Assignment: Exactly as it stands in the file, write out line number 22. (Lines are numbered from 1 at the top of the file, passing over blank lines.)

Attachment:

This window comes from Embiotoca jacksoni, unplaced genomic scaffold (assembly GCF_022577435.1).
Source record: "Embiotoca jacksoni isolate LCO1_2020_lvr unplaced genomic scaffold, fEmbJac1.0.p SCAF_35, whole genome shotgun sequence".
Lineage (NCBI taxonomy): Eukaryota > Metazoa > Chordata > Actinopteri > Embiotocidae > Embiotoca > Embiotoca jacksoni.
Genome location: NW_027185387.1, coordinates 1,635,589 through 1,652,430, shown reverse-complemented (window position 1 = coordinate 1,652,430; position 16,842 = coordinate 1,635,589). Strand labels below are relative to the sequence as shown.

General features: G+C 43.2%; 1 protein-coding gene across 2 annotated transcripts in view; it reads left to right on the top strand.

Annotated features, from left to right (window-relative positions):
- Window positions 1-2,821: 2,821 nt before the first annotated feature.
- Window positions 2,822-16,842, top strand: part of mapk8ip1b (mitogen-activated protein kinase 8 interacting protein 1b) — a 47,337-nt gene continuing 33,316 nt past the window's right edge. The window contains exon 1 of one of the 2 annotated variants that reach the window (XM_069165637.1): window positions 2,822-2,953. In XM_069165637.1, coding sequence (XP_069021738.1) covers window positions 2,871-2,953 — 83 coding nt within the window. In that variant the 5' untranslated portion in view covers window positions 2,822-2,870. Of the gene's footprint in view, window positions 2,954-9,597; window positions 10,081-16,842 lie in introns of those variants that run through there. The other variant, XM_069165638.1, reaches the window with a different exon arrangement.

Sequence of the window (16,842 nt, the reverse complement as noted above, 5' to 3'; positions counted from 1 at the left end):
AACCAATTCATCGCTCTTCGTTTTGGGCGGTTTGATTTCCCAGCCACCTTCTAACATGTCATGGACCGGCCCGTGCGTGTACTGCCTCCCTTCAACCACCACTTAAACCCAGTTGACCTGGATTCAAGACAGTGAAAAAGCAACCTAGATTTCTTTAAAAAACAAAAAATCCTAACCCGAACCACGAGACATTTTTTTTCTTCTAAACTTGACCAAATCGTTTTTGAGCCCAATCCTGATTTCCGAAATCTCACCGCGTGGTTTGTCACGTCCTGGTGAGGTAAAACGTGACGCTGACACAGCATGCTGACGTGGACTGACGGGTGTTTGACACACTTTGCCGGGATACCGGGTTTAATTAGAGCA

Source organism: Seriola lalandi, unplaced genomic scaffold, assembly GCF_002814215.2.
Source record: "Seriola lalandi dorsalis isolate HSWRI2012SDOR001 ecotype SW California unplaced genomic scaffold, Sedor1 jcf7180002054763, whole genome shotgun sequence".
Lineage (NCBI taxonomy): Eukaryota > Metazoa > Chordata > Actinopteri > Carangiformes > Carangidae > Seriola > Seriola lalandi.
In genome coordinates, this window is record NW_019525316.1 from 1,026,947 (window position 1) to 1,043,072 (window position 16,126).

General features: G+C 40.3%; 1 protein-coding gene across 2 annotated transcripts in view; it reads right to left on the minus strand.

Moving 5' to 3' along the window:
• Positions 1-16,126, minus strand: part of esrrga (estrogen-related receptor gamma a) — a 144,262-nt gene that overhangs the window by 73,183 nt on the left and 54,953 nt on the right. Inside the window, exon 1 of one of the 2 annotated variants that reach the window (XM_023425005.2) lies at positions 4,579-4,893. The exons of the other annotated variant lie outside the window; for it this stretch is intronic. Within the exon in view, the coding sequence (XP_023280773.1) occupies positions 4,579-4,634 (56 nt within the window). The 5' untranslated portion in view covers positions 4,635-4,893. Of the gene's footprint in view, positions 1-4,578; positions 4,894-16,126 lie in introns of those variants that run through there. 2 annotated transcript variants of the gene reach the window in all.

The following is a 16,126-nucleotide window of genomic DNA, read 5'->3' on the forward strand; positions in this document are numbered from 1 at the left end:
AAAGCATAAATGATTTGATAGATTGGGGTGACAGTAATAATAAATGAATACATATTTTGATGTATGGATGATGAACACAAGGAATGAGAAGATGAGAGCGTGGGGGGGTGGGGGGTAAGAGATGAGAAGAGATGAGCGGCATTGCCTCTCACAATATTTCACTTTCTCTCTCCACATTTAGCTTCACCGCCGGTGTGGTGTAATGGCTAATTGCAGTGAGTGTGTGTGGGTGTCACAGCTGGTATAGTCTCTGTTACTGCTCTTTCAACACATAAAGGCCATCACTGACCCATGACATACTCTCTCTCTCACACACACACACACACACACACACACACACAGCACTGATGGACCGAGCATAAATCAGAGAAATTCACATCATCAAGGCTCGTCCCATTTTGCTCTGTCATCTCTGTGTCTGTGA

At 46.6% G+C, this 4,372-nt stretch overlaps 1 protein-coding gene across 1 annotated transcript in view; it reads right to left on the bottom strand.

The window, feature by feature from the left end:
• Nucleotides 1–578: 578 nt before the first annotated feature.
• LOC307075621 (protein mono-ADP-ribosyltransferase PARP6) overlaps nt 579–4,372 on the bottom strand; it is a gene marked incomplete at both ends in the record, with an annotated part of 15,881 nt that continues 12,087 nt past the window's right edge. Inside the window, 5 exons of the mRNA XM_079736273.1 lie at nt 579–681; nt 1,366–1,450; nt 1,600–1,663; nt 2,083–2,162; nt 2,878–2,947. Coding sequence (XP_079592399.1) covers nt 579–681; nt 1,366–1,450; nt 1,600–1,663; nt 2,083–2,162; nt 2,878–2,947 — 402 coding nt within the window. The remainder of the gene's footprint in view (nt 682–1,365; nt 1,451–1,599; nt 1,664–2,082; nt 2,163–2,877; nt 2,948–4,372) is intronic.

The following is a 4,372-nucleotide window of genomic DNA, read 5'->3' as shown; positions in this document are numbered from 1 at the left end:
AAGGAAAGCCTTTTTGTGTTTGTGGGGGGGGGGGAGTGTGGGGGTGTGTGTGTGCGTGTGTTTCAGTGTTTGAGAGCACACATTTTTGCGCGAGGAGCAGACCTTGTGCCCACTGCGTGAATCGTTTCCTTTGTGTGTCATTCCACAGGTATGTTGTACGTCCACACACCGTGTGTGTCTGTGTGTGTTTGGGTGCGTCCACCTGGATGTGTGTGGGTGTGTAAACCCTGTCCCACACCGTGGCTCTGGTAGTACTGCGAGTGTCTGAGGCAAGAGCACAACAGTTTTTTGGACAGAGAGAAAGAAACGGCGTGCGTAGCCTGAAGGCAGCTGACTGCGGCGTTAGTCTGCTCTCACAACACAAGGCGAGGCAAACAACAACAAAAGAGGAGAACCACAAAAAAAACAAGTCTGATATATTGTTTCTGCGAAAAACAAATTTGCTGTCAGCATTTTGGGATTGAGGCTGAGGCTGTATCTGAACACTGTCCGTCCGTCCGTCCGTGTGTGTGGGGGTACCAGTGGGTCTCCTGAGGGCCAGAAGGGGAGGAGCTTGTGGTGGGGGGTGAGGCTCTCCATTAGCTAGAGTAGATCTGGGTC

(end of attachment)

• Nucleotides 1–578: 578 nt before the first annotated feature.